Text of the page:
Citing new facilities in Baltimore and Cleveland, NFL Commissioner Paul Tagliabue thinks the time is right for building new football stadiums in major cities.
But he made no commitment toward the proposed facility on Manhattan's West Side.
"What's happening today is the cities are coming back--New York is back, Cleveland is back, Baltimore is back," Tagliabue said in a speech Friday at New York Law School. "A big part of that is public-private investment in the center city, and stadiums have been a big part of that."
The new city stadiums reverse a trend of NFL teams--such as the Giants and Jets--opting for stadiums in the suburbs. The Detroit Lions play in Pontiac, Mich., and the New England Patriots left Boston for Foxboro, Mass.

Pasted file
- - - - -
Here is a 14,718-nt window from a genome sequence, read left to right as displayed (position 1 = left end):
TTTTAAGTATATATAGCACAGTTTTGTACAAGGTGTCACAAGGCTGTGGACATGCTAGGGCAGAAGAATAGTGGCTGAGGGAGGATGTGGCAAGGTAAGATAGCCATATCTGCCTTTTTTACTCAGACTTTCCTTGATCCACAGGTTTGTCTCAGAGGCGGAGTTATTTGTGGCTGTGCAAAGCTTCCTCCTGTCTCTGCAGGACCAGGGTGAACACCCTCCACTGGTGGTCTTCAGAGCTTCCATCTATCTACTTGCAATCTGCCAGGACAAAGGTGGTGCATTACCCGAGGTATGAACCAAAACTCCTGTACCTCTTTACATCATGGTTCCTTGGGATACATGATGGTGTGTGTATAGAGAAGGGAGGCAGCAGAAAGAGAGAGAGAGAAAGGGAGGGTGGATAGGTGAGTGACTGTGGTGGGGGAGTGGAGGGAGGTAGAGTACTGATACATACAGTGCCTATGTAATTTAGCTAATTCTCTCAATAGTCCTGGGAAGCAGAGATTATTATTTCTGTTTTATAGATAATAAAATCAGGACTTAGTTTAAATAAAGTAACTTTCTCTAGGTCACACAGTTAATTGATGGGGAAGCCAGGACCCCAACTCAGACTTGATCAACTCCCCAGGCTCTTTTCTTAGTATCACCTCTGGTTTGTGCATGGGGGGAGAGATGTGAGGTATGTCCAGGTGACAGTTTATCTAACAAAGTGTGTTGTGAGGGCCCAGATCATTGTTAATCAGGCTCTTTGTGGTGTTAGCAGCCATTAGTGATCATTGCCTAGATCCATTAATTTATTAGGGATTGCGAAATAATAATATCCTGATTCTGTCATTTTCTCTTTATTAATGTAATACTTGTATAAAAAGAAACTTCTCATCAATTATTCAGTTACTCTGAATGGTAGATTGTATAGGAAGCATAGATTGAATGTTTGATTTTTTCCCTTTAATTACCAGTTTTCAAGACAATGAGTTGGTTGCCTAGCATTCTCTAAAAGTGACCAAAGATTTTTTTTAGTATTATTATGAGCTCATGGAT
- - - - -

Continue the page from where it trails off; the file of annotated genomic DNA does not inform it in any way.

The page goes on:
In New York, Mayor Rudolph Giuliani has outlined plans for a new domed stadium near the Hudson River--a project that could cost an estimated $1 billion. Tagliabue offered no promises of financial aid if New York decides to build a new stadium for the Jets, whose lease at Giants Stadium expires in 2008.